Medieval London

King Edward III's Sword

Dublin Core

Title

King Edward III's Sword

Subject

Sword

Description

This sword is believed to have been owned by Edward III, King of England (alternatively known as Edward of Windsor) sometime during his reign (1312-1377).

The sword, studied and analyzed by Dr. Christian Segebade of Idaho State University, was offered for sale in the market for medieval relics and was advertised as property of King Edward III of England.[1] Using accelerator activation analysis, photon activation, and archaeometry, Dr. Segebade attempted to verify the sword’s authenticity via non-destructive testing methods.

In construction, the sword’s total length (from pommel to point) is 110 cm, its maximum breadth is 61 mm, and the maximum thickness of its blade is 4.6 mm.[2] Both the hilt and the grip are decorated in gold, while the pommel is decorated with gold sheet. Moreover, the blade is “made of high quality steel, is tapered, has one middle ridge and no fuller.” (Segebade 418)

According to the ‘Oakeshott classification scheme’, a classification system created by historian Ewart Oakeshott in an attempt to define and classify the medieval sword based on its physical shape, the sword is a ‘Family F, Type XVIII sword.’[3]

In its hilt, the sword bears the emblem of the Royal House Of Plantagenet, that of the Three Lions and Fleurs-De-Lys. This engraving, although not conclusive evidence of its royal proprietorship, indicates some relation to the (originally French) Plantagenet royal family whose members held the English throne from 1154 to 1485–a family from which Edward III was a direct and legitimate descendant.[4]

Through the use of “non-destructive hardness measurements and superficial microstructure,” Segebade and his colleagues were able to conclude that a special hardening technique was used–one identical to a forging method that was “applied frequently in the Viking period and Early Middle Ages.” (Segebade 419) Additionally, the gold material in the hilt of the blade “appears similar to that of pre-Columbian European/African/Asian material” and the analytical results of the blade material “contain trace patterns of medieval steel and low carbon iron ware.” (Segebade 419) Nonetheless, the high variance associated with the molecular structure of legitimate samples of medieval-era gold and steel makes some of these findings ‘barely indicative’ of the sword’s legitimacy.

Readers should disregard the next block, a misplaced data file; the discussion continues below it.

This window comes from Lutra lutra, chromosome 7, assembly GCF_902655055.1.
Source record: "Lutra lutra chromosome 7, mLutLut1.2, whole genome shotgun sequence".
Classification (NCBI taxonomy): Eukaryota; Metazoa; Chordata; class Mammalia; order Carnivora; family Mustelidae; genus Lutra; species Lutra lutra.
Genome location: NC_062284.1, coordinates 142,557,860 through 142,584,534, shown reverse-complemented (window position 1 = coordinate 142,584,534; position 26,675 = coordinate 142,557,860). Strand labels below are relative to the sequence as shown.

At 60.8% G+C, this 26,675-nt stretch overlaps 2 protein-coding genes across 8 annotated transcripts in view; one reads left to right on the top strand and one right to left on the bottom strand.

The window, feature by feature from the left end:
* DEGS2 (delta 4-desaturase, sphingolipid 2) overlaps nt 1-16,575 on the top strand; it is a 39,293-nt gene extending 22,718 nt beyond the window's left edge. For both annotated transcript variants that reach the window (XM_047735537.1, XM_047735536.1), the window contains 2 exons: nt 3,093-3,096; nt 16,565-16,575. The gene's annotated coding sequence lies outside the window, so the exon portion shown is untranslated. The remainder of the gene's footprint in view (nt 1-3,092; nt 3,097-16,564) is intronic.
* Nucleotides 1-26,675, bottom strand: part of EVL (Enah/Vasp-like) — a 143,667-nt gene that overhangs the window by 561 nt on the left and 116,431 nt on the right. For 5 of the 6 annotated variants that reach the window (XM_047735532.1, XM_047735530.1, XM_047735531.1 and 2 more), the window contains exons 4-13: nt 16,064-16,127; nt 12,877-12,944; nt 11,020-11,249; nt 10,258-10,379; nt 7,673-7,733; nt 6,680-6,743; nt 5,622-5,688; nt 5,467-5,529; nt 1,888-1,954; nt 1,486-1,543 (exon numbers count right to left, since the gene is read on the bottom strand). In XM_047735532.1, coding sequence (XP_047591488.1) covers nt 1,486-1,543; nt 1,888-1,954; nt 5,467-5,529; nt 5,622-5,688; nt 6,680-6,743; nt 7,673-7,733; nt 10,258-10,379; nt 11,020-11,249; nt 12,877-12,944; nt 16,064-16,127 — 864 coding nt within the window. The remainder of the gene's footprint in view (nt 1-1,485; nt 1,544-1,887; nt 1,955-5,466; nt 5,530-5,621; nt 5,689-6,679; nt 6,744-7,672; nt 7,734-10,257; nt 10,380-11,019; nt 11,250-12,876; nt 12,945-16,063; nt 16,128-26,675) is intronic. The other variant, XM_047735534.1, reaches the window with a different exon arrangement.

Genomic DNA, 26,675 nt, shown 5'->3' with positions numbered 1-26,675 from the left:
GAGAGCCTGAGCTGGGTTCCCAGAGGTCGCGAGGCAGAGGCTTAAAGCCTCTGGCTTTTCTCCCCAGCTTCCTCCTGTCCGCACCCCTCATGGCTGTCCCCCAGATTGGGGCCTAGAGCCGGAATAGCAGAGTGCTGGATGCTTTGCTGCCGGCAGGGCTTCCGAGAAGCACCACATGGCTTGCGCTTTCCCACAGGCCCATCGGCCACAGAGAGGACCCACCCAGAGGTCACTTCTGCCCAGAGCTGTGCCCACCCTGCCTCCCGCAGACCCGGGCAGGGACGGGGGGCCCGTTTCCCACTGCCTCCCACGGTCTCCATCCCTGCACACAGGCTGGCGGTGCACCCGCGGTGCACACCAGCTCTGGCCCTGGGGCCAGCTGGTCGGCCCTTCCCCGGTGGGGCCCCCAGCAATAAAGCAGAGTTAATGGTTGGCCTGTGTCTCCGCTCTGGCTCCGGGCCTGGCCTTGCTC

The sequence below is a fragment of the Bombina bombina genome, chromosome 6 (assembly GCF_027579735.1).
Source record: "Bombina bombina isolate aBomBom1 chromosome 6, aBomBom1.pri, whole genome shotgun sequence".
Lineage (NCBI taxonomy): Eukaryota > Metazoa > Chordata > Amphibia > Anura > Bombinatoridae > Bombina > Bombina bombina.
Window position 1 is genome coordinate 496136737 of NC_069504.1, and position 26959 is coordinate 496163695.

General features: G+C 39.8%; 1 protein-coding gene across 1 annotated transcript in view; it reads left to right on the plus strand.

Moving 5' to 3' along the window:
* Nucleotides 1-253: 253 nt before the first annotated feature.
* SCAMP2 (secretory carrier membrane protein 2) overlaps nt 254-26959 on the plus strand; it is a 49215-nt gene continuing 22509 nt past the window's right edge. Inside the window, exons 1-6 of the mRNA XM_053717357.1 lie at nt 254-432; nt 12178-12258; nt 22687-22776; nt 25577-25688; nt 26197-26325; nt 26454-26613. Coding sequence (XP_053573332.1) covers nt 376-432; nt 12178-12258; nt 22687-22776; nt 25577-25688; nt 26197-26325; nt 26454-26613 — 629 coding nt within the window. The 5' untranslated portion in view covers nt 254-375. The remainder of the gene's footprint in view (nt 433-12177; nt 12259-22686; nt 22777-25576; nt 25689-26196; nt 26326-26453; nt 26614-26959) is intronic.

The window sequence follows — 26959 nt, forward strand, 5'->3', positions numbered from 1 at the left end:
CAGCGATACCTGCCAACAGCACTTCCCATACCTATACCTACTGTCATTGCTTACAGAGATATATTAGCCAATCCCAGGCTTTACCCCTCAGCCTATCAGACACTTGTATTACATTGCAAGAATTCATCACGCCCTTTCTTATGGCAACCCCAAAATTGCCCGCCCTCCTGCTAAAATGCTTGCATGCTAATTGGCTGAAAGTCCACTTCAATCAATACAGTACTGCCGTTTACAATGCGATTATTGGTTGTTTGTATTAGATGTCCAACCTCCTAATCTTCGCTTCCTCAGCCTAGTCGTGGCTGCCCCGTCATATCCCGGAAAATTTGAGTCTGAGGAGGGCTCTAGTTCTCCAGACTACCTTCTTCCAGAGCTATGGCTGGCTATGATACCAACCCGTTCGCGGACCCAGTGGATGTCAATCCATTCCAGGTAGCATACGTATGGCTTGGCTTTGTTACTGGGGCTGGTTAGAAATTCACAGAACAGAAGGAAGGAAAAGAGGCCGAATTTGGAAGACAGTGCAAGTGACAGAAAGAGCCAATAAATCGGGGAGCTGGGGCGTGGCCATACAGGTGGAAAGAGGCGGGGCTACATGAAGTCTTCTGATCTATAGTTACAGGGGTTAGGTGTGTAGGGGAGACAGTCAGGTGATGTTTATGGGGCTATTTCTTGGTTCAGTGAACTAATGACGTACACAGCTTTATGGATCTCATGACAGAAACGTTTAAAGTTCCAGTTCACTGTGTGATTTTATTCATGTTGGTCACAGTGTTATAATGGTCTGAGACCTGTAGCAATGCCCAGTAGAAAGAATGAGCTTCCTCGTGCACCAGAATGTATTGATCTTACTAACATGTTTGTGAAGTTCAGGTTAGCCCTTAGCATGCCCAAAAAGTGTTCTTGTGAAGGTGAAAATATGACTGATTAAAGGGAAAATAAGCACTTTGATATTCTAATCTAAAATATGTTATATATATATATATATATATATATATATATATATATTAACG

Despite the vagueness of the sample evidence from the steel and gold of the sword, accelerator activation analysis, photon activation, and archaeometry performed on the remaining parts of the sword confirm the high probability of the temporal authenticity of the sword. However, the question of whether or not the sword truly belonged to King Edward III of England remains unresolved due to a lack of historical evidence and the lack of corroboratory information from military and art historians, and experts of ancient weaponry.


[1] Segebade, Chr. (01/01/2013). "Edward's sword?-A non-destructive study of a medieval king's sword". AIP conference proceedings (0094-243X),  p. 417.

[2] Segebade, Chr. (01/01/2013). "Edward's sword?-A non-destructive study of a medieval king's sword". AIP conference proceedings (0094-243X),  p. 417.

[3] E. Oakeshott, The Sword in the Age of Chivalry, Woodbridge, Suffolk, U.K.: Boydell & Brewer, Ltd., 2004, p.24, Web.

[4] "The Pantagenets." The Official Website of the British Monarchy. The Royal Household, n.d. Web. 03 Feb. 2015. <http://www.royal.gov.uk/HistoryoftheMonarchy/KingsandQueensofEngland/ThePlantagenets/ThePlantagenets.aspx>.

Source

Segebade, Chr. (01/01/2013). "Edward's sword?-A non-destructive study of a medieval king's sword". AIP conference proceedings (0094-243X), p. 417.

E. Oakeshott, The Sword in the Age of Chivalry, Woodbridge, Suffolk, U.K.: Boydell & Brewer, Ltd., 2004, p.24, Web.

"The Pantagenets." The Official Website of the British Monarchy. The Royal Household, n.d. Web. 03 Feb. 2015. <http://www.royal.gov.uk/HistoryoftheMonarchy/KingsandQueensofEngland/ThePlantagenets/ThePlantagenets.aspx>.

Publisher

Image 1 and Image 2. "Edward's sword?-A non-destructive study of a medieval king's sword." Segebade, Chr. Idaho State University. 2013. p.417-418. Web.

Date

Late Medieval (1300-1485)

Contributor

Philippe Benedit

Rights

Image 1. Idaho Accelerator Centre, Idaho State University, 1500 Alvin Ricken Drive, Pocatello, ID 83201. 

Image 2. Idaho Accelerator Centre, Idaho State University, 1500 Alvin Ricken Drive, Pocatello, ID 83201.

Language

English

Type

Still Image and a scientific inquiry and analysis on a Medieval relic.

Still Image Item Type Metadata

Original Format

Sword

Physical Dimensions

Total length (from pommel to point) is 110 cm, its maximum breadth is 61 mm, and the maximum thickness of its blade is 4.6 mm

Files

King Edwards Sword.jpg
Sword Hilt.jpg

Collection

Citation

“King Edward III's Sword,” Medieval London, accessed July 13, 2020, https://medievallondon.ace.fordham.edu/items/show/25.

Output Formats

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